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Teaching to Transgress

I read this book, “Teaching to Transgress" by bell hooks (1994) about ten years ago. I remember hooks talked about “engaged pedagogy"; this concept has really stayed with me. hooks (1994) writes the following:

"To educate as the practice of freedom is a way of teaching that anyone can learn. That learning process comes easiest to those of us who teach who also believe that there is an aspect of our vocation that is sacred; who believe that our work is not merely to share information but to share in the intellectual and spiritual growth of our students. To teach in a manner that respects and cares for the souls of our students is essential is we are to provide the necessary conditions where learning can most deeply and intimately begin." (p. 13).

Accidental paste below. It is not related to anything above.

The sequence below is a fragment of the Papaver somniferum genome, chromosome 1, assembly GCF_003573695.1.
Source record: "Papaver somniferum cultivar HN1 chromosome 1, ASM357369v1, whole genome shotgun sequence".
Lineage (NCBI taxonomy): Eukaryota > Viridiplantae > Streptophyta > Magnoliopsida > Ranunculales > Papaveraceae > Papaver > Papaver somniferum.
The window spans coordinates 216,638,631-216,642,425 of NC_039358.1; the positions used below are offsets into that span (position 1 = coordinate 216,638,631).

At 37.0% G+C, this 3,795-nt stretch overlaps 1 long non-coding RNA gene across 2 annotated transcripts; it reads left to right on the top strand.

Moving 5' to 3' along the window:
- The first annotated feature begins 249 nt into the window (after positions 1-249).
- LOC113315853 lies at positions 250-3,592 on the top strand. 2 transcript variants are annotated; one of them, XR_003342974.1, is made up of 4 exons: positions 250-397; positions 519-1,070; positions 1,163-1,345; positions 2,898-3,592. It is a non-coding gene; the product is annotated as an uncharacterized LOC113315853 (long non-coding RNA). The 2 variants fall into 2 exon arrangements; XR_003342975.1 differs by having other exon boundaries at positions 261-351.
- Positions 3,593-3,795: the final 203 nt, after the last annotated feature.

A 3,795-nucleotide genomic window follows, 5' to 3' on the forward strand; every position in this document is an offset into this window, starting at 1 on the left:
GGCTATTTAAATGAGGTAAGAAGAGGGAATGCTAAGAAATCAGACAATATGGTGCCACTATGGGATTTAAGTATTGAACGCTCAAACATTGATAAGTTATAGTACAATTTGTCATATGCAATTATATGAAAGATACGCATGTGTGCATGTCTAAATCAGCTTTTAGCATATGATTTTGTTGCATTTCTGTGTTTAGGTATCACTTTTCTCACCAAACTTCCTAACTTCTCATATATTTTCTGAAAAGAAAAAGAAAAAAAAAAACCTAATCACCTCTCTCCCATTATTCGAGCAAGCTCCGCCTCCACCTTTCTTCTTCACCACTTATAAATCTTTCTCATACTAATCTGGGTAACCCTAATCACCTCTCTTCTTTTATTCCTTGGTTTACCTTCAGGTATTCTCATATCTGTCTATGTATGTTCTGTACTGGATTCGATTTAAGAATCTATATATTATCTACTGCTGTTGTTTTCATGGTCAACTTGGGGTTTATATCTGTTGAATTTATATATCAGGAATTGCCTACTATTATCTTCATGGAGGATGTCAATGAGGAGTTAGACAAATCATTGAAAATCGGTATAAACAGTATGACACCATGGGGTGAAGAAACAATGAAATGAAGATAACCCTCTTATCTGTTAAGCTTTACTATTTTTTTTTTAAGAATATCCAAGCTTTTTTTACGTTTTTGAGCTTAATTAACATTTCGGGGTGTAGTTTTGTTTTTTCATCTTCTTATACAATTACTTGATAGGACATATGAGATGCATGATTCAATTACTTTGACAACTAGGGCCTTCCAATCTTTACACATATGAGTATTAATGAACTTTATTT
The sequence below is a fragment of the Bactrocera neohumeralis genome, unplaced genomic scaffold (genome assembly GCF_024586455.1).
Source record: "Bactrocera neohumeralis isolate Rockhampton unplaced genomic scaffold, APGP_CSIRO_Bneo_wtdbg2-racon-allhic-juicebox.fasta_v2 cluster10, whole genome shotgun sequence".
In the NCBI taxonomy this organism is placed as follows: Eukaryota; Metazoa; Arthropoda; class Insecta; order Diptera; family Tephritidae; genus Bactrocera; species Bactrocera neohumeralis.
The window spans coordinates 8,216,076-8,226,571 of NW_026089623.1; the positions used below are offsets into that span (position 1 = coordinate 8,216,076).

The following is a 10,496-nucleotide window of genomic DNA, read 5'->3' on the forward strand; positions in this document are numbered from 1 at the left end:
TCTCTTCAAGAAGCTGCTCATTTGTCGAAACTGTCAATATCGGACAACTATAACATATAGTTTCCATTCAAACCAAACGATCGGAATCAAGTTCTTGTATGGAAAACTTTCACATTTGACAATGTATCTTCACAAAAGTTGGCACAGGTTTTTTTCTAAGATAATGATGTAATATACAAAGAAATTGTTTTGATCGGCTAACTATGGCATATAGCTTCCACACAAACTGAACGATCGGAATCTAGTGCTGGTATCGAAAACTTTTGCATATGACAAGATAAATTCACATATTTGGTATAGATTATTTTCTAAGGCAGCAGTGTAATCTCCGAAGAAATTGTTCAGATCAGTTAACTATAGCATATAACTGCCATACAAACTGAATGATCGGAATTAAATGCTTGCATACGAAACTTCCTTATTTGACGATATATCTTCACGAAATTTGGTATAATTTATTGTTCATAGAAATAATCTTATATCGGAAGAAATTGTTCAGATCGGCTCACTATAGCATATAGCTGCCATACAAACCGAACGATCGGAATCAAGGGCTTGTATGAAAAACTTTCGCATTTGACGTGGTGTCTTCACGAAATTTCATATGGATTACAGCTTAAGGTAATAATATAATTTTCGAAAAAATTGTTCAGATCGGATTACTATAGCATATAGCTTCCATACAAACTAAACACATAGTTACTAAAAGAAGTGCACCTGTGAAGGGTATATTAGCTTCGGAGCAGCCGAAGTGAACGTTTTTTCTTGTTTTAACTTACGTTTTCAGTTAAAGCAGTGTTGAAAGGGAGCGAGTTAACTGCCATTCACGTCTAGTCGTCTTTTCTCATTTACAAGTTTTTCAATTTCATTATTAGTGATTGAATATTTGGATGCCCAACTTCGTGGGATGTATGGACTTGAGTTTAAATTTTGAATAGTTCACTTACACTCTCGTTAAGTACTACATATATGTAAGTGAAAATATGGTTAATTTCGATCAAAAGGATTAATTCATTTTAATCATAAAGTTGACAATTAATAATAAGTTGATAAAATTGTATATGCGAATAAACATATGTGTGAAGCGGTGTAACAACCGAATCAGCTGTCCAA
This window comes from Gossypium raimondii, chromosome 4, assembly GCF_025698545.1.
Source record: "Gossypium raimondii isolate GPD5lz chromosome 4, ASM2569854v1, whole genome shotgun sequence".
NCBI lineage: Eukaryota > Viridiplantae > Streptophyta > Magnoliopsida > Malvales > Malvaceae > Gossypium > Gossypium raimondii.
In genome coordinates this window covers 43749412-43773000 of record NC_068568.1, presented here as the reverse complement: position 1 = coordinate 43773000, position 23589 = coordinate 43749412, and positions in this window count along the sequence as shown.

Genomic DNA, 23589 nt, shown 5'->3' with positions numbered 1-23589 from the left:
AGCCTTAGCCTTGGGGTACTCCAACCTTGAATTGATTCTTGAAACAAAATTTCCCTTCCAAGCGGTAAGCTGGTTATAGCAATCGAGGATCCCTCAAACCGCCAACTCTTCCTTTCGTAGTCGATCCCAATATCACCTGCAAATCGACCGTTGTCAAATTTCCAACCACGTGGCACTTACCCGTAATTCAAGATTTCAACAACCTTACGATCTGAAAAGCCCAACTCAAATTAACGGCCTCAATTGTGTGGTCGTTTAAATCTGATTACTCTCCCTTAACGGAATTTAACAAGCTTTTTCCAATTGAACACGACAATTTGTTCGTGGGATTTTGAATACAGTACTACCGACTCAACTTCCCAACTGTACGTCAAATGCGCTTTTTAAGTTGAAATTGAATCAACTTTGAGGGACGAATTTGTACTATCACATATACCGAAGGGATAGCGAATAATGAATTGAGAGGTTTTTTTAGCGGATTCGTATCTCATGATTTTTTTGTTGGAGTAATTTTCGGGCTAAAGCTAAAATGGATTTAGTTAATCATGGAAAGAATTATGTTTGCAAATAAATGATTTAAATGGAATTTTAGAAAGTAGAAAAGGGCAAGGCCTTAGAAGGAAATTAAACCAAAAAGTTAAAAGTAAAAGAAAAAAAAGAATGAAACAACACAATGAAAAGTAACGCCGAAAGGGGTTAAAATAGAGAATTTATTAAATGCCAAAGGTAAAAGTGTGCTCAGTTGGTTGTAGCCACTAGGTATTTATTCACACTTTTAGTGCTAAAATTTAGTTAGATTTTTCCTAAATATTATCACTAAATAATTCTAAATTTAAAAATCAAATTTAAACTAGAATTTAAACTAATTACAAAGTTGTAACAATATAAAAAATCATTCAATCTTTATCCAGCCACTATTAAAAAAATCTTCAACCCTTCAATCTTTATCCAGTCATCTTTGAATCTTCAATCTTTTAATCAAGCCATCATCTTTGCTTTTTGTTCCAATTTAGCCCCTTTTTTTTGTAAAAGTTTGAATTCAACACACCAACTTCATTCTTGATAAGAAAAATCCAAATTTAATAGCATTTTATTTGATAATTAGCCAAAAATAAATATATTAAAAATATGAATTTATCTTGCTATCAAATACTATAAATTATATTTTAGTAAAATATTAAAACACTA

As I re-engage myself in teaching, I am reminded of this idea of “engaged pedagogy." Most universities (especially research one universities) have a focus on research and not on pedagogy or, for that matter, “engaged pedagogy." With teacher training, I think there is a parallel process of engaging future teachers in the pedagogy of pedagogy.

Good teaching is about being present, being active (in all respects), being authentic, being transparent, being patient, being creative, being flexible, and being engaged (on all levels) – all in a safe, nurturing, theatrical, and exploratory environment. With these conditions, education can be about “the practice of freedom." If learning is about taking risks, good teaching should be about creating spaces for risk-taking. If learning is a process, teaching is a process.